Swaziland: WFP supports families living with HIV
08 June 2009
A version of this story was first published at wfp.org
Dressed in his smartest suit, Vusie Maphalala waits patiently in the tiny health clinic in Mpolonjeni, located in Swaziland’s capital Mbabane, to collect his life-saving antiretroviral drugs. As a man with HIV, he knows that they are the key to survival – to living long enough to help his three small children grow up.
But he also knows that drugs alone are not enough.
Two years ago, he watched his wife die. She was on HIV treatment but was too weak and too malnourished to thrive. So Mr Maphalala comes each month not just to pick up his drugs but also his food ration which he receives under a joint project run by WFP and Swaziland’s Ministry of Health. Every month he receives more than seven kilogrammes of nutritious corn-soya blend known locally as ‘sidonono’.
Health started improving
“I was malnourished and virtually bedridden when I started getting food from WFP,” said 44-year-old Mr Maphalala, who had been battling to take the drugs on an empty stomach. “But within two months, my health and strength started improving.”
According to Martin Bloem, Chief of the HIV and Nutrition Service at WFP, “Good nutrition is essential in the treatment of HIV particularly in regions where it coincides with widespread malnutrition and tuberculosis. The current economic crisis makes it even harder for people on treatment to stay well fed."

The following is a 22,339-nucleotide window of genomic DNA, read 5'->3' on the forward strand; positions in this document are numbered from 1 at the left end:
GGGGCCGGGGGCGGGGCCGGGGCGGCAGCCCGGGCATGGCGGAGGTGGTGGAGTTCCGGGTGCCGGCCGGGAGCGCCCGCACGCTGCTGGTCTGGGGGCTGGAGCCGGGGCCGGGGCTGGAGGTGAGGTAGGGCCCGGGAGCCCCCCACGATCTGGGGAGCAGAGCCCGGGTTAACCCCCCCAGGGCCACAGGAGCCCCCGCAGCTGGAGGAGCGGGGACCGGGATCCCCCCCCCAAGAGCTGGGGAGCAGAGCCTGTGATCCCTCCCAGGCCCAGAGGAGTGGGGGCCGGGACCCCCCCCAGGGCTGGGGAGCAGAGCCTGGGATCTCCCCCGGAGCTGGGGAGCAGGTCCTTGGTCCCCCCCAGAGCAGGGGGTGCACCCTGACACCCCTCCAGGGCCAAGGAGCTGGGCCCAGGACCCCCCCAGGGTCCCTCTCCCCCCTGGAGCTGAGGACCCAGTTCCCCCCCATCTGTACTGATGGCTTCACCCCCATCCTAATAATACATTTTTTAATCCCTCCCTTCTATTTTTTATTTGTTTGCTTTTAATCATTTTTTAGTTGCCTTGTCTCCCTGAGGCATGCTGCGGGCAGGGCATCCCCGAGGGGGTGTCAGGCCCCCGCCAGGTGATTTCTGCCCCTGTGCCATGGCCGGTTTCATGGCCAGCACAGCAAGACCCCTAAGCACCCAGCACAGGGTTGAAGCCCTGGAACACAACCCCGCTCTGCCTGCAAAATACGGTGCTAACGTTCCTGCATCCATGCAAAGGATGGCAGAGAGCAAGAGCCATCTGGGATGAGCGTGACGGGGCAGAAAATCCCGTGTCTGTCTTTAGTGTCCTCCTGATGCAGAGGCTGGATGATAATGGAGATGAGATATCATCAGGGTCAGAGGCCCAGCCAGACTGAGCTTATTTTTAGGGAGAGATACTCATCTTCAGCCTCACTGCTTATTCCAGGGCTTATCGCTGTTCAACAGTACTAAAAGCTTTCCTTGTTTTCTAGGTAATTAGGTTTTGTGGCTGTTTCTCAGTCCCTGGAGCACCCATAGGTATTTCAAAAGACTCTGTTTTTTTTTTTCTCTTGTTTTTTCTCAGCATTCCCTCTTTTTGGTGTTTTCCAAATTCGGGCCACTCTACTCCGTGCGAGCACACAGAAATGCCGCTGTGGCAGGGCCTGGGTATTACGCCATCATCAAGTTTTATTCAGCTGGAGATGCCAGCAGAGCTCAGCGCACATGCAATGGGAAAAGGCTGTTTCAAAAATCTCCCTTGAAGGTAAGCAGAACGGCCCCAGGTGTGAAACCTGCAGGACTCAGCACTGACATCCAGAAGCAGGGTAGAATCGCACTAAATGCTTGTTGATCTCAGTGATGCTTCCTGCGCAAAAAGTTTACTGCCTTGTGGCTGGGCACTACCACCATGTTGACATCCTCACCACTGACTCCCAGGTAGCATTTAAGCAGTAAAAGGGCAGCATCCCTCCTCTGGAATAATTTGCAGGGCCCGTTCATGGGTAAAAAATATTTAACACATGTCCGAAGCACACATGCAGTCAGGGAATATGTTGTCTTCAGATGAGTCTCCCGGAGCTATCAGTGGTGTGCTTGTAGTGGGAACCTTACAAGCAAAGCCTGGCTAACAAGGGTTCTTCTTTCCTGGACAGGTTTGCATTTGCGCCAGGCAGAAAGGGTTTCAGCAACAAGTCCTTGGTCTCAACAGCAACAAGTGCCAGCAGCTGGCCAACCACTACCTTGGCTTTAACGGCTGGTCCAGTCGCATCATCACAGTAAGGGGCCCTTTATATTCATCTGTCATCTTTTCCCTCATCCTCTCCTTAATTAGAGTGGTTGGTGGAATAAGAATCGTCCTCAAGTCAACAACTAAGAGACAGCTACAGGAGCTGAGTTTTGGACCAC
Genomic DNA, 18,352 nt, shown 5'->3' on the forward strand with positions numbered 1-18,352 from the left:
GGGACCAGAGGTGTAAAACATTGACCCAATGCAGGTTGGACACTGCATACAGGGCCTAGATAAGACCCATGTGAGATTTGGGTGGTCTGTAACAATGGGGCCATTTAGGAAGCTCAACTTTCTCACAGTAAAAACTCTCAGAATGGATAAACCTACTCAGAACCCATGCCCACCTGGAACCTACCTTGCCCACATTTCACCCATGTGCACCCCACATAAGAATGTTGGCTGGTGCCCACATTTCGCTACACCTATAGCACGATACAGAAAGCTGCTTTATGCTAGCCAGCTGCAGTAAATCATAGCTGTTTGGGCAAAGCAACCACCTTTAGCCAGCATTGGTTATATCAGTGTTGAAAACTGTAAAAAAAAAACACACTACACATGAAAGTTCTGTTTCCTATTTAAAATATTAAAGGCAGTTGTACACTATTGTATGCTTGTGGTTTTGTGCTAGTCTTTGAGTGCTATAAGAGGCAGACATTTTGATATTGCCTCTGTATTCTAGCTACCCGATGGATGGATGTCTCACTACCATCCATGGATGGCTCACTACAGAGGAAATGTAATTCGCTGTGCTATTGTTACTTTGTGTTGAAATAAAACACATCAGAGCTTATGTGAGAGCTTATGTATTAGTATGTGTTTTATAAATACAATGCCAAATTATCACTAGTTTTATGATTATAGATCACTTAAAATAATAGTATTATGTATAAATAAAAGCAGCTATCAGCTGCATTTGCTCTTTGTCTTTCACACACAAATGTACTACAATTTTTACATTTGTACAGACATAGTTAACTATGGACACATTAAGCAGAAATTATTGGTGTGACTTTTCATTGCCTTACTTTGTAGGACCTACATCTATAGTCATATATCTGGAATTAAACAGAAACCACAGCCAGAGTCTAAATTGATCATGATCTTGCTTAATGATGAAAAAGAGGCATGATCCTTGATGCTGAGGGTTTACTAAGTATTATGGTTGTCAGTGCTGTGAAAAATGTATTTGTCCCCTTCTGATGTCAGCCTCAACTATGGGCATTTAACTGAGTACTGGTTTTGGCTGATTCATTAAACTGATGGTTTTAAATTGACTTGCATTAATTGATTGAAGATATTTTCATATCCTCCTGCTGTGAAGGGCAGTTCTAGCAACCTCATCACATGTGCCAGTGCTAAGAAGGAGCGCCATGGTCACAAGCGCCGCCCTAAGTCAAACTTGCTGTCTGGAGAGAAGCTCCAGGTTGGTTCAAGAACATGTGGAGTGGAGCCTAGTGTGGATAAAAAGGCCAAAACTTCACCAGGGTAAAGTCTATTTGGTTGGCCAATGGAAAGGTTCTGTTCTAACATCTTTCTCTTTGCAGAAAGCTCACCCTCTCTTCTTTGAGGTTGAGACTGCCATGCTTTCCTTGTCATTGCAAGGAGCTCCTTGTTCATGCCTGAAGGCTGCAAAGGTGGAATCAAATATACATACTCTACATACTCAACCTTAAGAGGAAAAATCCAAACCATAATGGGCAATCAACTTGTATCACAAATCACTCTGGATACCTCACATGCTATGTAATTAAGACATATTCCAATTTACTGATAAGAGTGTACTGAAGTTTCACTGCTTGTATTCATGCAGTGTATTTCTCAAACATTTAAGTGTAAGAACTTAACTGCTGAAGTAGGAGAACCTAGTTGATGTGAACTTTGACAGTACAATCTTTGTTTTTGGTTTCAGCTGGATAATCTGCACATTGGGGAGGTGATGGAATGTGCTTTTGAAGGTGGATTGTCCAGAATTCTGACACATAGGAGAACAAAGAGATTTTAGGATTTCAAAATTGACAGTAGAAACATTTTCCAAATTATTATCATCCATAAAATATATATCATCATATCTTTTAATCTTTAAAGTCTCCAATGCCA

There is no doubt, in Mr Maphalala’s mind, how important the food rations have been. “This area has often been hit by drought and sometimes there was no food, which made it very difficult to keep on taking my medication,” he said, knowing people who have been too hungry to continue their treatment. “But I don’t miss a single dose any more.”
Support to others
Now Mr Maphalala is healthy enough to do manual work and to look after his sons – as well as providing much-needed support to other HIV-positive people in his community who receive antiretroviral therapy (ART).
“As a volunteer, I help people who have recently enrolled in ART to plan their drug schedule,” he said. “I also teach them the importance of nutrition and explain that eating the corn-soya blend will help them stick to that schedule.”
Swaziland has one of the highest levels of HIV in the world. According to latest WHO/UNAIDS/UNICEF estimates, some 26 percent of the adult population is living with the virus. The 2008 Swaziland Country Progress Report states that prevalence among women is 31 percent. Young girls aged 15-24 are disproportionately affected and are nearly four times more likely to be infected than their male counterparts. The demand for treatment has been rising and in 2007 almost 60,000 people were in need of ART, 42% of whom received it.
Nutrition and food security are key components of treatment, care and support for individuals, families and communities affected by HIV, particularly in sub-Saharan Africa. Poor nutrition can hasten the onset of AIDS-related illnesses as well as making it more difficult to stick to ART. HIV also weakens the immune system and can impair food intake and absorption of nutrients. And in fact, those living with the virus need more food than those not infected. Adults with HIV have an energy requirement 10-30% higher than normal. This figure rises to 50-100% in children.
Addressing nutrition and food security is essential if the overarching international commitment to provide universal access to HIV prevention, treatment, care and support services by 2010 is to be met.
WFP implements AIDS programmes in over 50 countries addressing treatment, care and support and impact mitigation.